Amy Kaufman: b + w
November 10, 2012 – February 9, 2013
Exhibition and site-specific installation of large-scale charcoal drawings.
Amy Kaufman: b + w includes work from the past thirteen years in a wide range of content and scale. The works embody a delicate balance between order and disorder, motion and calm, and positive and negative space. Black and white is the common denominator among these drawings; within it, the related issues of concept, form and size are explored.
Unexpectedly, the limits of a reduced palette open a wide avenue of exploration. Kaufman uses charcoal on paper and says of the medium, “The messy immediacy of the charcoal moving across the paper makes it ideal for quickly expressing ideas. The contrast and simplicity of black and white, along with variations of grey in between, as well as the imprecise quality of the marks and the working of the charcoal into the paper, are the qualities that make this medium appealing.” Unlike hard-edged minimal abstraction, these drawings reveal imperfections (intentional or otherwise) and the unmistakable evidence of the artist’s mark.
Kaufman’s work is easily, but perhaps hastily, categorized as abstract. Although most of her current drawings are decidedly abstract, they have evolved from a representational practice. Works from the early and mid-nineties clearly reference the landscape: trees, branches, land and sky are easily discernable in these compositions. Over the years, Kaufman began to omit some of these references; the horizon line, tree trunks, the botanical details of sticks and the reference to the sky, ultimately reducing her images to simplified forms of dark and light and the ambiguous boundaries between them, thereby condensing nature to its most basic elements. And, while this distillation has led her further and further from her original references, her titles often hint at the drawing’s inspiration, whether botanical, scientific or literary.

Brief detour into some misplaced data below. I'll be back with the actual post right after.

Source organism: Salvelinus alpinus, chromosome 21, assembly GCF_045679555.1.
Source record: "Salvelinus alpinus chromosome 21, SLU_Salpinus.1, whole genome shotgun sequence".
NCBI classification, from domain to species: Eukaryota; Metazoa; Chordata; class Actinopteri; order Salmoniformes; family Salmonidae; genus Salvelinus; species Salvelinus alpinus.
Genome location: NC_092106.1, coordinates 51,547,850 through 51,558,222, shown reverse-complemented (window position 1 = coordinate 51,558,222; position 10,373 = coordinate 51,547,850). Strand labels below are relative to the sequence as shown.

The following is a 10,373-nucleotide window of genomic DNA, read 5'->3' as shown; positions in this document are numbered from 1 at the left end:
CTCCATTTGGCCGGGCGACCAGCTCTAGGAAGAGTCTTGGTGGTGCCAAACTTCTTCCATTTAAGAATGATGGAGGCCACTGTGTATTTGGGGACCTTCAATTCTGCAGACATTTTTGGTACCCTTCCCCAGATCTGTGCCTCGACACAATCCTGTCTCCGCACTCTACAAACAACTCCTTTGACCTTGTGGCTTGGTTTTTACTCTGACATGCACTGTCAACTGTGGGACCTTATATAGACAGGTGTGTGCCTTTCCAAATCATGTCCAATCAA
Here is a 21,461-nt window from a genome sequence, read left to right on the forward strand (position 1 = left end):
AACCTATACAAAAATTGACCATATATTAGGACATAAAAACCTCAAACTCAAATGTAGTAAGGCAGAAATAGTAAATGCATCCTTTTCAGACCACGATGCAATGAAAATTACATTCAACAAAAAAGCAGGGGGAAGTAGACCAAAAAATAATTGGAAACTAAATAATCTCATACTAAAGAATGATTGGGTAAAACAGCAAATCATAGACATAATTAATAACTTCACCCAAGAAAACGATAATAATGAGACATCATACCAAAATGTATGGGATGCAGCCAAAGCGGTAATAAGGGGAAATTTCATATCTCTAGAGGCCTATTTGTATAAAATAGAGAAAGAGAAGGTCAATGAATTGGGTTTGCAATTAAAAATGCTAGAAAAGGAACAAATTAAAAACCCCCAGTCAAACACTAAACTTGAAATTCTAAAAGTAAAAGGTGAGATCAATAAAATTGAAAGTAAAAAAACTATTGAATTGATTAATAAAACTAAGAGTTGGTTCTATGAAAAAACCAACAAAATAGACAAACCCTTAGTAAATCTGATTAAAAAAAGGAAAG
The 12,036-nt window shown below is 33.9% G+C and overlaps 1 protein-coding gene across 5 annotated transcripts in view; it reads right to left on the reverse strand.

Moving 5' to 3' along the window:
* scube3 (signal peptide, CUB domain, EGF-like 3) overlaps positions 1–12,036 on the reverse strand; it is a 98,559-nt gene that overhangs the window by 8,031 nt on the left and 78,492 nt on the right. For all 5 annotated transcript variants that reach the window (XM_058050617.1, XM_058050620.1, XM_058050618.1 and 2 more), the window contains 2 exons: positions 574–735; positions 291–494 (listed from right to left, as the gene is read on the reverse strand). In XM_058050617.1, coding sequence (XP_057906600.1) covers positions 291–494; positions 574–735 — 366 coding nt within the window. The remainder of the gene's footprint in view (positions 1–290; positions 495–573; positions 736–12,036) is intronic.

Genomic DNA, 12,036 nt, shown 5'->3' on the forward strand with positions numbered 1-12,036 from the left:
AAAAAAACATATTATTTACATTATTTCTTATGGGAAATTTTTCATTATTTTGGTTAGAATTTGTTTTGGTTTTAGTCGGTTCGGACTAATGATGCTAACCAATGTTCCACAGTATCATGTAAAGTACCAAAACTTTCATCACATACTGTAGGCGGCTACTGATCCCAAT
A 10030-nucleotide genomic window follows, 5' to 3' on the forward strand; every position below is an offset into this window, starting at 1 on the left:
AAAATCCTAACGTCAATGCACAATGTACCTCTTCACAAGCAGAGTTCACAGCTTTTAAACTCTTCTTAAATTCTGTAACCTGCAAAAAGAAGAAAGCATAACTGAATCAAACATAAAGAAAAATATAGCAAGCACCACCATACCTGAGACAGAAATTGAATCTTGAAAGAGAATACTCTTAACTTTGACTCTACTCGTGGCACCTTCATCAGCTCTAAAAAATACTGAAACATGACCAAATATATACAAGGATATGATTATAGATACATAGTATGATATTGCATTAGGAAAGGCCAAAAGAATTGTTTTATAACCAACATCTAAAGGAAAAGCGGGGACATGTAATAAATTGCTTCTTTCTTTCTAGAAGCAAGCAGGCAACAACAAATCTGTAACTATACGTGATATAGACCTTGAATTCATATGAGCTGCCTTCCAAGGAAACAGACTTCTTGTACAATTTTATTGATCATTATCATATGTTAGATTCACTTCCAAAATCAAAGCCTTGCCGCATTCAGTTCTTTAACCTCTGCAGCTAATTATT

Much of the work in b + w has been created for this exhibition, including Seabox, which echoes an earlier drawing. This ambitious site-specific installation represents Kaufman’s largest drawing to date and her first ‘surround’ piece. The large band of stripes seems to ebb and flow much like ocean waves. Kaufman says of this newest work, “I often work with blue, black and white; that the blue walls reinforce the water reference of the wavy lines is a convenient coincidence.”
To see Amy Kaufman’s work as merely lines, stripes or random patterns is to dismiss the subtle complexities of the drawings. Whether you see formal elements, or landscapes, seascapes, nautical knots and botanical forms, or the thoughtful composition and imperfect hand of the artist, these drawings resonate with time and offer a world of possibilities, both abstract and concrete.